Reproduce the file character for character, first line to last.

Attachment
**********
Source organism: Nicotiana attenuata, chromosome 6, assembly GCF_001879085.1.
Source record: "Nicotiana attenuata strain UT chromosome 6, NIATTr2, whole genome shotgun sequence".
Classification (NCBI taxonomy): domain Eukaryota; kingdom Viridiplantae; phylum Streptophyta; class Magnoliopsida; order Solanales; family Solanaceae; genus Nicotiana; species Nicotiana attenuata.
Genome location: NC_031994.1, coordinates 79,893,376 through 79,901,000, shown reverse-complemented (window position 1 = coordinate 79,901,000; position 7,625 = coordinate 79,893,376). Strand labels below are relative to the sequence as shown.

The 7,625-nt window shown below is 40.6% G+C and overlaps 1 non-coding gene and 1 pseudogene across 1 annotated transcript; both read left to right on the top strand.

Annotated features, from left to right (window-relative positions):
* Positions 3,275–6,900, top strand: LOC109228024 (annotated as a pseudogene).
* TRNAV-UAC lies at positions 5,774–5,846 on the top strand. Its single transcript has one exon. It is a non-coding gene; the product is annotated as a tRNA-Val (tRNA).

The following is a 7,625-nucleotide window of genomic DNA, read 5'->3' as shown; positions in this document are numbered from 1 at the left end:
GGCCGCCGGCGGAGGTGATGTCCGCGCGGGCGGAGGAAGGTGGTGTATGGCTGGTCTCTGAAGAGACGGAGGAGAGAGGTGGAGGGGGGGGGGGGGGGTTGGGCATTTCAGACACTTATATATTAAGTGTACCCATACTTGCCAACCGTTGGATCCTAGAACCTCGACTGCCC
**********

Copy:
Source organism: Nicotiana attenuata, chromosome 6, assembly GCF_001879085.1.
Source record: "Nicotiana attenuata strain UT chromosome 6, NIATTr2, whole genome shotgun sequence".
Classification (NCBI taxonomy): domain Eukaryota; kingdom Viridiplantae; phylum Streptophyta; class Magnoliopsida; order Solanales; family Solanaceae; genus Nicotiana; species Nicotiana attenuata.
Genome location: NC_031994.1, coordinates 79,893,376 through 79,901,000, shown reverse-complemented (window position 1 = coordinate 79,901,000; position 7,625 = coordinate 79,893,376). Strand labels below are relative to the sequence as shown.

The 7,625-nt window shown below is 40.6% G+C and overlaps 1 non-coding gene and 1 pseudogene across 1 annotated transcript; both read left to right on the top strand.

Annotated features, from left to right (window-relative positions):
* Positions 3,275–6,900, top strand: LOC109228024 (annotated as a pseudogene).
* TRNAV-UAC lies at positions 5,774–5,846 on the top strand. Its single transcript has one exon. It is a non-coding gene; the product is annotated as a tRNA-Val (tRNA).

The following is a 7,625-nucleotide window of genomic DNA, read 5'->3' as shown; positions in this document are numbered from 1 at the left end:
GGCCGCCGGCGGAGGTGATGTCCGCGCGGGCGGAGGAAGGTGGTGTATGGCTGGTCTCTGAAGAGACGGAGGAGAGAGGTGGAGGGGGGGGGGGGGGGTTGGGCATTTCAGACACTTATATATTAAGTGTACCCATACTTGCCAACCGTTGGATCCTAGAACCTCGACTGCCC